Everyone can stop panicking. We reported last week that a hops shortage due to the suffocating drought on the West Coast was imminent, spelling trouble for the craft beer industry. But the claims of hops shortage have largely been overstated, according to the Hops Growers of America. In fact, farmers are expecting 3.5 million more pounds of hops this season than last year. Farmers won’t actually know the impact on next year’s harvest until winter comes.
According to Jaki Brophy, a representative from the Washington Hops Commission, even though the drought has affected all farmers across the state, each variety of hops reacts differently in different climates, and some have actually thrived under the current dry spell.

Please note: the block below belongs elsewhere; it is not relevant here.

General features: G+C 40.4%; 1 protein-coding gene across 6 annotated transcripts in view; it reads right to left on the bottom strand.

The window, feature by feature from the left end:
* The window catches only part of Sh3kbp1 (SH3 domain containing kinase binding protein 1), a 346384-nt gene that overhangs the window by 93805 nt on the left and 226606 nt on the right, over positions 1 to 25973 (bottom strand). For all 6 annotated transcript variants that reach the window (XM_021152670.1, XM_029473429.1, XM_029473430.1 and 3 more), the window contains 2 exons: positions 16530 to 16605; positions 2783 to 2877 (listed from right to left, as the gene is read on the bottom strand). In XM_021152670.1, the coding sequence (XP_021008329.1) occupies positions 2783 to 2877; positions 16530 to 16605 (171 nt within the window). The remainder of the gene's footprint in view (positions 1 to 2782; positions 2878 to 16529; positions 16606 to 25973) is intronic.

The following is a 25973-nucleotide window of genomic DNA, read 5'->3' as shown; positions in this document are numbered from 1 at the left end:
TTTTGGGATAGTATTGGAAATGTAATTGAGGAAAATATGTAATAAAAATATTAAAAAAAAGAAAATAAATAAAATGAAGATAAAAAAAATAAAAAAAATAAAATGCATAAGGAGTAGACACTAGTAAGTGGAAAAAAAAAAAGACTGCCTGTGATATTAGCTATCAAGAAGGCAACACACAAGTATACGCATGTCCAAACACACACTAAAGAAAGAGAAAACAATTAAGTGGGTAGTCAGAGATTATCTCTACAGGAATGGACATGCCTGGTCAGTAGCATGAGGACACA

“With such a large increase in demand for hops fueled by craft and specialty brewers, growers planned accordingly: securing more land, upgrading equipment, and addressing other improvements involved in the growing process,” said Ann George, executive director of the Washington Hops Commission, in a recent press release.
As for increased beer prices going forward, the Hops Commission said that there could be some inflation, especially among the more popular hops varieties, but that most of the costs will be absorbed by the growers.